A Social Justice Take on Estimation: Involve All Students
McAleer, posted June 5, 2017 —
students deserve a seat at the mathematical table. We should convince students every
day that they do have mathematical
ideas of worth. Estimation and notice-and-wonder tasks provide opportunities for
all students to enter into the conversation. These low-entry, high-ceiling
tasks can create an equal playing field. Students cannot know the answer to
tough estimation problems, and no process to a solution is valued more than
another; notice/wonder activities often do not reference specific questions, so
there is no “it” to solve.
When I traveled to NCSM and NCTM this year, Christina Newell presented an
Ignite talk that spoke directly to my thoughts and experiences with estimating.
One of her major points was that students are naturally imperfect but often
precise in their understanding and description of the world. Her example came
from her child who struggled to find the words for a grilled-cheese sandwich,
which became “Hot bread with the cheese of America.” Imperfect, yet precise.
Estimation can be used as an entry point into the
imperfect, yet precise world of mathematics. The students I teach tend to struggle
a lot with procedures and math facts. Their learning profiles set them at a
natural disadvantage in a typical math classroom in which students memorize
procedures and do twenty problems of the same type, over and over. These
students often view quick computations and perfect answers as what it takes to
be good at mathematics. In fact, they convince themselves that they are not
good at mathematics and as a result do not find joy or intrigue in it. They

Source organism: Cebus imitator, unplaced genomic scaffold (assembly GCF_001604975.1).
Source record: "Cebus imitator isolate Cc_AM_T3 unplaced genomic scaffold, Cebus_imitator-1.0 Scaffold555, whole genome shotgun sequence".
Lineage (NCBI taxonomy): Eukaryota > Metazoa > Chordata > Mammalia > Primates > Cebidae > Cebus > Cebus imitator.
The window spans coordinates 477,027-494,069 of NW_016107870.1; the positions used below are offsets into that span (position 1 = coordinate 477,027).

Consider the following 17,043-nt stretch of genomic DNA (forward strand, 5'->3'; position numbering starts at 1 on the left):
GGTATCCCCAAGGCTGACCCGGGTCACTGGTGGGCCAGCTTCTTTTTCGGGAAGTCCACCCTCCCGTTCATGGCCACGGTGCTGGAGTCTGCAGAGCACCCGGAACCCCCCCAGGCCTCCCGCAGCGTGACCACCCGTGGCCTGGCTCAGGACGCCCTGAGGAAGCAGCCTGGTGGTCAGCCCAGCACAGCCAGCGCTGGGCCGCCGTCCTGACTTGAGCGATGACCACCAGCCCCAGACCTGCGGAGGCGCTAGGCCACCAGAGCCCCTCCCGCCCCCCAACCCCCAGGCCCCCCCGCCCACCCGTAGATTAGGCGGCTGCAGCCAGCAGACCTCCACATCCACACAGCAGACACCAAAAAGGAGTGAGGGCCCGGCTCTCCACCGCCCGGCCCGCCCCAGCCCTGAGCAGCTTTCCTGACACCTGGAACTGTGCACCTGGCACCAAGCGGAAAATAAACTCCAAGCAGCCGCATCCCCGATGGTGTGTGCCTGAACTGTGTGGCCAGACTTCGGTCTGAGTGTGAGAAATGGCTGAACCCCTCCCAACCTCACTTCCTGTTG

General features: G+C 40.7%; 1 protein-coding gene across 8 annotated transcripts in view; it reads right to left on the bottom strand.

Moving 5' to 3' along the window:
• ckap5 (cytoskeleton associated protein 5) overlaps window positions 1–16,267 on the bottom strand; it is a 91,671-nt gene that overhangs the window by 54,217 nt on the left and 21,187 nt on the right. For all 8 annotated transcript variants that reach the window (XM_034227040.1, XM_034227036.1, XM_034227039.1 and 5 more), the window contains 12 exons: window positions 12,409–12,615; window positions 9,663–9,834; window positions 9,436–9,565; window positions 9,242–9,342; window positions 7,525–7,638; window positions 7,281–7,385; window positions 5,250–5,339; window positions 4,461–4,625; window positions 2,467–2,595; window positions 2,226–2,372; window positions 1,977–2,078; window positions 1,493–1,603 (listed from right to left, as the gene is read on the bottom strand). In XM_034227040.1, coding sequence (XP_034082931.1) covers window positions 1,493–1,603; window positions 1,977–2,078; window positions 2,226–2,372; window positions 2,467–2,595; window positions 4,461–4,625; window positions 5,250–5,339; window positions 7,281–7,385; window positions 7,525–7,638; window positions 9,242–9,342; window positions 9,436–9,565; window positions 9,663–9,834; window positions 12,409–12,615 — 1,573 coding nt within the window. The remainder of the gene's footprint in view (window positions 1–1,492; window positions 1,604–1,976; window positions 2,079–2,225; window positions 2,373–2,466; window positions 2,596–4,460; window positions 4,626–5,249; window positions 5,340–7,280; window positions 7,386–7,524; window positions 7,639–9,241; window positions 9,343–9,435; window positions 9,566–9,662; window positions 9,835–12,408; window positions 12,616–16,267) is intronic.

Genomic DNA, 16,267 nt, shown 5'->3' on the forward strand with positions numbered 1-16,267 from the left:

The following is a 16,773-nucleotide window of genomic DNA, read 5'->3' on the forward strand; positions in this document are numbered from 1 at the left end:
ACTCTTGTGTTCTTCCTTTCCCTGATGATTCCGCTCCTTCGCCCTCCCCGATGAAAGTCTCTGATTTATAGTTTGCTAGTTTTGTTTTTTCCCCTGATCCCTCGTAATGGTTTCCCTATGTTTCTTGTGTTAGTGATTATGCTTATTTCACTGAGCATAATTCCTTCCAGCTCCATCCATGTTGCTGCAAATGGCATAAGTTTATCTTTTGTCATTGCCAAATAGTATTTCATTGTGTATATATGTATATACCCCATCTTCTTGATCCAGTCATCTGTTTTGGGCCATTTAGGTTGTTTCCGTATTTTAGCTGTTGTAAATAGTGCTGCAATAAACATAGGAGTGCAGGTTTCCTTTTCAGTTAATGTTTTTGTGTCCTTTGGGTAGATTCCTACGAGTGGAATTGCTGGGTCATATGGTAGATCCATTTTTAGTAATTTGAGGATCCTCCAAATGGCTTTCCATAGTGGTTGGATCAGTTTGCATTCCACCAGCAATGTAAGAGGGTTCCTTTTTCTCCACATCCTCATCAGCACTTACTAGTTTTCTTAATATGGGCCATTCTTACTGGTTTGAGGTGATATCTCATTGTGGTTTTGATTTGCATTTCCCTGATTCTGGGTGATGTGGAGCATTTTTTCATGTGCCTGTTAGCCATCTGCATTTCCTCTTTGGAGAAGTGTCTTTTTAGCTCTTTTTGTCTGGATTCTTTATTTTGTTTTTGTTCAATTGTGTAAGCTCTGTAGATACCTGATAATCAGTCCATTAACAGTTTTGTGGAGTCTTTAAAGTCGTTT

learn math for the test and then it’s gone, and topics are never connected.
Estimation helps make sense of the world and helps mathematize one’s surroundings. Over time, students refine their ability to estimate and start to apply more of the mathematics that they have learned. Look at these two examples of the same task.
Estimation should not
be a warm-up exercise or reserved for the end of the class. It should be the beginning
of a conversation about deeper mathematics. It can be an entry point for
students who typically are not welcome to the table mathematically because these
students struggle with procedures and see themselves as being non-contributors
to the class.
I am constantly
improving my own approach to estimating the world around me. I am curious and
intrigued by the world, and I use mathematics to be more precise in my
estimations. I am not aiming for perfection; it is awesome to just get close to
an answer. When I give an estimation activity to my students, it is not a one off,
it is a conversation and an entry point into deeper mathematics. My goal is to
have students walk away from my class and wonder about the math that surrounds them.
Estimation is a way to do that. Let’s start inviting all students in our class
to the table.
McAleer is the head of middle school mathematics (grades 6–8) at the Carroll
School in Lincoln, Massachusetts. The Carroll School serves students with
language- based learning difficulties who also tend to struggle with
mathematics. McAleer has been teaching middle school for ten years and has a
passion for giving all students a voice in mathematics and providing them with
opportunities to be and feel successful while working with higher-level
content, despite their struggles with procedures and computation. Reach McAleer
via Twitter at @jennifuhs4.